What would I recommend? As you can tell from these descriptions the tripod, mount, and motors are every bit as important as the scope, maybe more. So, maybe a smaller refractor (a 3 or 4" apo) on that tripod you already have for the 6". Is it a CG-5? That mount has a lot of potential with dual motors. By reducing the size of the scope you'll be able to carry a lot more camera gear and maybe even a second scope for guiding. There are some websites that discuss rebuilding the CG-5 into a great mount.

Off the shelf, I'd recommend concentrating on that mount instead of the telescope. I feel the NexStar 5 has some good possibilities. Its the same optical tube as Setup 4 with a fair mount, lots of flexibility, and computer pointing. Its not as heavy as the 8" on the one arm mount so it can carry a camera. Comparable at about $1200. The new NexStar 5i has a few interesting upgrades (auto guider ability).

The Orion/Vixen 102ED has great possibilities. Its a small apo on a GP mount (step above the CG-5). Compare at about $2300.

I would avoid Maksutov's unless you are only doing high power moon or planet photos.

I strongly recommend the book, "Astrophotography for the Amateur", by Covington.

Clear Skys

(edited to add the "avoid" comment)

<font size=-1>[ This Message was edited by: JimB on 2002-06-26 00:29 ]</font>

CzC
2002-Jun-26, 06:07 AM
i appreciate the advice everybody.

wally,

I called to order the LX90 at astronmics but the sales rep talked me out of it and suggested back ordering the lxd55 (10" SNT) which i did. i was surprised that a sales rep suggested that i order something else that was $800 cheaper and back ordered. either she does't work on comission or she was sincere(or maybe both).

I was hoping that the SNTs would perform nearly as well as the SCTs inch per inch of aperture, do they?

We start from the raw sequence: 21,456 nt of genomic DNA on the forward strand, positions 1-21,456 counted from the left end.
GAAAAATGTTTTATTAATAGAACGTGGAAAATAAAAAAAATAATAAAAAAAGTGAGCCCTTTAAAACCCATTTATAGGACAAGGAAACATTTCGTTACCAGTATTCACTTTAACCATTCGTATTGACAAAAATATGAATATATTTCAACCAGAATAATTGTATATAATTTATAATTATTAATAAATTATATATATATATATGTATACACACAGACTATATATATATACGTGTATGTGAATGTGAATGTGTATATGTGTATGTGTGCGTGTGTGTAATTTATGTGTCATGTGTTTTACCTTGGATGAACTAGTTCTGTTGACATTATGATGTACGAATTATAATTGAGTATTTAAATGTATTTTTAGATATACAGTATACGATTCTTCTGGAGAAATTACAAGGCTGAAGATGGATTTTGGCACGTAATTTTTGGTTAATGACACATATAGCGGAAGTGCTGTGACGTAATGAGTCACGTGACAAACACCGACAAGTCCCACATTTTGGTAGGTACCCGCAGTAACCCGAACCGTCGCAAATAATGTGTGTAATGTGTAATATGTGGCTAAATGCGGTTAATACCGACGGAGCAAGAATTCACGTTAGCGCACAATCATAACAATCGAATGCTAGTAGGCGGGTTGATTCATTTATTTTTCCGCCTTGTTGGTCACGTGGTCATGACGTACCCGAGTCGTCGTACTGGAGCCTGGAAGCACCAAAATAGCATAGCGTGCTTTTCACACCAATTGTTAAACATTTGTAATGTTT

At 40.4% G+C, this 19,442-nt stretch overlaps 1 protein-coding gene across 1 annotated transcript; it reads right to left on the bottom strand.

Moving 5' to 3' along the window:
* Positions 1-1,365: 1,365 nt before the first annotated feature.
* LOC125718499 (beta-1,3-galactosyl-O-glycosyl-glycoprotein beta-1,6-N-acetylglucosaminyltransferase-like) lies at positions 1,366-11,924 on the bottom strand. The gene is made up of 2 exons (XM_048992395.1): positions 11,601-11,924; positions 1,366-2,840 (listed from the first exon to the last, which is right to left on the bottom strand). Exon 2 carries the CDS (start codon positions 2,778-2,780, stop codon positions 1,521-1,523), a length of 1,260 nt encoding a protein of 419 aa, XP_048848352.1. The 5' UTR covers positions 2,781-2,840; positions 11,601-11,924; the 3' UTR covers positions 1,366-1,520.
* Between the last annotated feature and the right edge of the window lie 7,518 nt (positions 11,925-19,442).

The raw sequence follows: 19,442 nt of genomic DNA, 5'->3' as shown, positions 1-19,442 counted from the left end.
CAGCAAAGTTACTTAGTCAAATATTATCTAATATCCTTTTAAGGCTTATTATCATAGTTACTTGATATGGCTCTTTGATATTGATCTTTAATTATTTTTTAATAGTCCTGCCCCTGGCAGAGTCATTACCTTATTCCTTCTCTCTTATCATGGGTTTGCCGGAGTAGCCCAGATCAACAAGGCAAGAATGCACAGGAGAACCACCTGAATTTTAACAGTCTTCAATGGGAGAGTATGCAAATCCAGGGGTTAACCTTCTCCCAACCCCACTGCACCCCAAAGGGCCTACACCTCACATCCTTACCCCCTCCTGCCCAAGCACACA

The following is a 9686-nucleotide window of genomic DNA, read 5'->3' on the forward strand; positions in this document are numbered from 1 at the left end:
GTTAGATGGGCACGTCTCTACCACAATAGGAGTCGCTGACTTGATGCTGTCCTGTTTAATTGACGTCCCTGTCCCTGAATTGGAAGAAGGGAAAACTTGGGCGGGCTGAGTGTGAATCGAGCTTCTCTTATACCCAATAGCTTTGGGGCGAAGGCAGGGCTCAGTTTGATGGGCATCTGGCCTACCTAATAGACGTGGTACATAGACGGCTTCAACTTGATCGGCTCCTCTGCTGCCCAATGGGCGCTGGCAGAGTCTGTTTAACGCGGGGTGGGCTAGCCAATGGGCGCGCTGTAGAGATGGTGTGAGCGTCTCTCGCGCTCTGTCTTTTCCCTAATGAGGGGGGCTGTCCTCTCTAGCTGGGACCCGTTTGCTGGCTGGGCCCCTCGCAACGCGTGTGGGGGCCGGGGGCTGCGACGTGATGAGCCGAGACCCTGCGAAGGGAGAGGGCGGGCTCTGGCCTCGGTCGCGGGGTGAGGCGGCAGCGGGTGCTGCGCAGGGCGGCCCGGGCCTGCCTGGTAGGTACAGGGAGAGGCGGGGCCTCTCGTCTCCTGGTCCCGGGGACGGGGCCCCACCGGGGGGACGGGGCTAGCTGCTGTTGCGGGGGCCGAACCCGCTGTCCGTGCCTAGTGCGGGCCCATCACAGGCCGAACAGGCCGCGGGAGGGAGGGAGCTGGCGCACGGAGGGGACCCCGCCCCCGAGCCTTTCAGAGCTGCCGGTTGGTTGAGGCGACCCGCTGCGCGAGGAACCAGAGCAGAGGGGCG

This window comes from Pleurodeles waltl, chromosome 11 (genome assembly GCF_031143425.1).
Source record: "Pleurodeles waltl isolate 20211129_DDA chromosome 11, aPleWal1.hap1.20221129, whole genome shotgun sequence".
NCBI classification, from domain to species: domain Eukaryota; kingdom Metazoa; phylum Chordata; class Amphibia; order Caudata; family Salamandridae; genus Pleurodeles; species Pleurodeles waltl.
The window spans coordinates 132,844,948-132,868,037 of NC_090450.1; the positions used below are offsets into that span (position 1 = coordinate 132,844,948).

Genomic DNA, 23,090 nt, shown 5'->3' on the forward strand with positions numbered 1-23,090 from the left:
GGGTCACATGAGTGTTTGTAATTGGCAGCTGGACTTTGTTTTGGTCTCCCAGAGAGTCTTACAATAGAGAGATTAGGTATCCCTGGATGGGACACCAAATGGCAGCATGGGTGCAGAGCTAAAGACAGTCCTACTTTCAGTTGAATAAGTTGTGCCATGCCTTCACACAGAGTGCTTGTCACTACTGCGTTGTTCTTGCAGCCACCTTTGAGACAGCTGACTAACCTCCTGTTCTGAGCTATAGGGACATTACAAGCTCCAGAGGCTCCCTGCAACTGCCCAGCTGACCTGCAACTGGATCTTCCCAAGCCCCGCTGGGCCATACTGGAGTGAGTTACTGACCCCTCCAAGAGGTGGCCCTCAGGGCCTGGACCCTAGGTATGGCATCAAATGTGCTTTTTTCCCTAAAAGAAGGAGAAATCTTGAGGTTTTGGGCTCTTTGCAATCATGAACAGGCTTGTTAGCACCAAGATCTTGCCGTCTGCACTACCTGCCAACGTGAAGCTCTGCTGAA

aurorae,

Never really considered dobs for imaging, im gonna look into that. Would it be a bad idea to get a 16" dob and just throw a tarp over it and leave it outside?


Jim B,

are you the JB on this web site?

http://www.telescopes-r-us.com/gallery/gallery.htm

very impressive, especially the nebulae. It's got me strongly considering SCTs, i thought (might've read it) you couldn't pull in nebulae that good with anything less than a 10" sct. Ultims 2000 is a little too expensive, though.. what other SCTs do Celestron make that has optics comparable to the ultima 2000?

thanks,
CzC

JimB
2002-Jun-26, 02:48 PM
Jim B,
are you the JB on this web site?
http://www.telescopes-r-us.com/gallery/gallery.htm
very impressive, especially the nebulae. It's got me strongly considering SCTs, i thought (might've read it) you couldn't pull in nebulae that good with anything less than a 10" sct. Ultims 2000 is a little too expensive, though.. what other SCTs do Celestron make that has optics comparable to the ultima 2000?

thanks,
CzC


Yep, that's me. Thanks for the compliment, I also created the website and help out at the store. We sell Meade, Orion, Celestron, and TeleVue products and I help people with these questions all the time. I'm not surprised Astronomics was so helpful, they're a great store.

As you can tell by my recommendations, aperture is often overrated for astrophotography -- the mount is way more important. As you increase aperture you significantly increase weight and that means the tripod/mount has to get significantly better (read costly, heavy, and bulky). Repeat with me, "It's the mount that gets great photos." A large aperture may let you get fainter objects in a shorter exposure or get you higher magnification on planets but not if the mount is shaking in the wind, vibrates every time you touch it, can't stay pointed at what you're exposing, or can't take that extra piece of equipment that would make your job easier.